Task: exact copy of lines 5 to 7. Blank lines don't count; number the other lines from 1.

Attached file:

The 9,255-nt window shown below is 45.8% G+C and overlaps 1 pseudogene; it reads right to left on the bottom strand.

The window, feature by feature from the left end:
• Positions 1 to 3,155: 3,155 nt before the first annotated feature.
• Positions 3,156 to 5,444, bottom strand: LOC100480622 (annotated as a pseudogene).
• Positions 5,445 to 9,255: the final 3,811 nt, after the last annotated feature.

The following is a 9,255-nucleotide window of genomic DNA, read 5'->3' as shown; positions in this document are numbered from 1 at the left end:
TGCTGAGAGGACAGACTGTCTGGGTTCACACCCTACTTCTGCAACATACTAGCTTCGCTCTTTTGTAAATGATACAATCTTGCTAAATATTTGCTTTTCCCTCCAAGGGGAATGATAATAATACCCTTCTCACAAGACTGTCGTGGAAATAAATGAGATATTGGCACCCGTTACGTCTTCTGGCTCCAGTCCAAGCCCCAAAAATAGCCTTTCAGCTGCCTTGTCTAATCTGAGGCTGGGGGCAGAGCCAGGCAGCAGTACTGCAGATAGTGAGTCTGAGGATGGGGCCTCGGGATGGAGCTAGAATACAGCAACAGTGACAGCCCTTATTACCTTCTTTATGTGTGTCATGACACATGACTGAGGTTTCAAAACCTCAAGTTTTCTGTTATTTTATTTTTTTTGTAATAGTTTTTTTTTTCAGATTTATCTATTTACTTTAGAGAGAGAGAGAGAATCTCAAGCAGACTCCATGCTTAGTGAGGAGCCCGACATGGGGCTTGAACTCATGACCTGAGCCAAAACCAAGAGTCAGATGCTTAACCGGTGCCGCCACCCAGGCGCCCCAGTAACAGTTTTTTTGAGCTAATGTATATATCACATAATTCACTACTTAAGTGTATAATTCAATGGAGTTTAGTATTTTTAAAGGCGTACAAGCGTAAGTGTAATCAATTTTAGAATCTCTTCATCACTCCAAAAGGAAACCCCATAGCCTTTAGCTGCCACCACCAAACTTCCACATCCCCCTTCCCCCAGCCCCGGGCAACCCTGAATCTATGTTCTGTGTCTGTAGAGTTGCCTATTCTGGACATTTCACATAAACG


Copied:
• Positions 5,445 to 9,255: the final 3,811 nt, after the last annotated feature.

The following is a 9,255-nucleotide window of genomic DNA, read 5'->3' as shown; positions in this document are numbered from 1 at the left end:
TGCTGAGAGGACAGACTGTCTGGGTTCACACCCTACTTCTGCAACATACTAGCTTCGCTCTTTTGTAAATGATACAATCTTGCTAAATATTTGCTTTTCCCTCCAAGGGGAATGATAATAATACCCTTCTCACAAGACTGTCGTGGAAATAAATGAGATATTGGCACCCGTTACGTCTTCTGGCTCCAGTCCAAGCCCCAAAAATAGCCTTTCAGCTGCCTTGTCTAATCTGAGGCTGGGGGCAGAGCCAGGCAGCAGTACTGCAGATAGTGAGTCTGAGGATGGGGCCTCGGGATGGAGCTAGAATACAGCAACAGTGACAGCCCTTATTACCTTCTTTATGTGTGTCATGACACATGACTGAGGTTTCAAAACCTCAAGTTTTCTGTTATTTTATTTTTTTTGTAATAGTTTTTTTTTTCAGATTTATCTATTTACTTTAGAGAGAGAGAGAGAATCTCAAGCAGACTCCATGCTTAGTGAGGAGCCCGACATGGGGCTTGAACTCATGACCTGAGCCAAAACCAAGAGTCAGATGCTTAACCGGTGCCGCCACCCAGGCGCCCCAGTAACAGTTTTTTTGAGCTAATGTATATATCACATAATTCACTACTTAAGTGTATAATTCAATGGAGTTTAGTATTTTTAAAGGCGTACAAGCGTAAGTGTAATCAATTTTAGAATCTCTTCATCACTCCAAAAGGAAACCCCATAGCCTTTAGCTGCCACCACCAAACTTCCACATCCCCCTTCCCCCAGCCCCGGGCAACCCTGAATCTATGTTCTGTGTCTGTAGAGTTGCCTATTCTGGACATTTCACATAAACG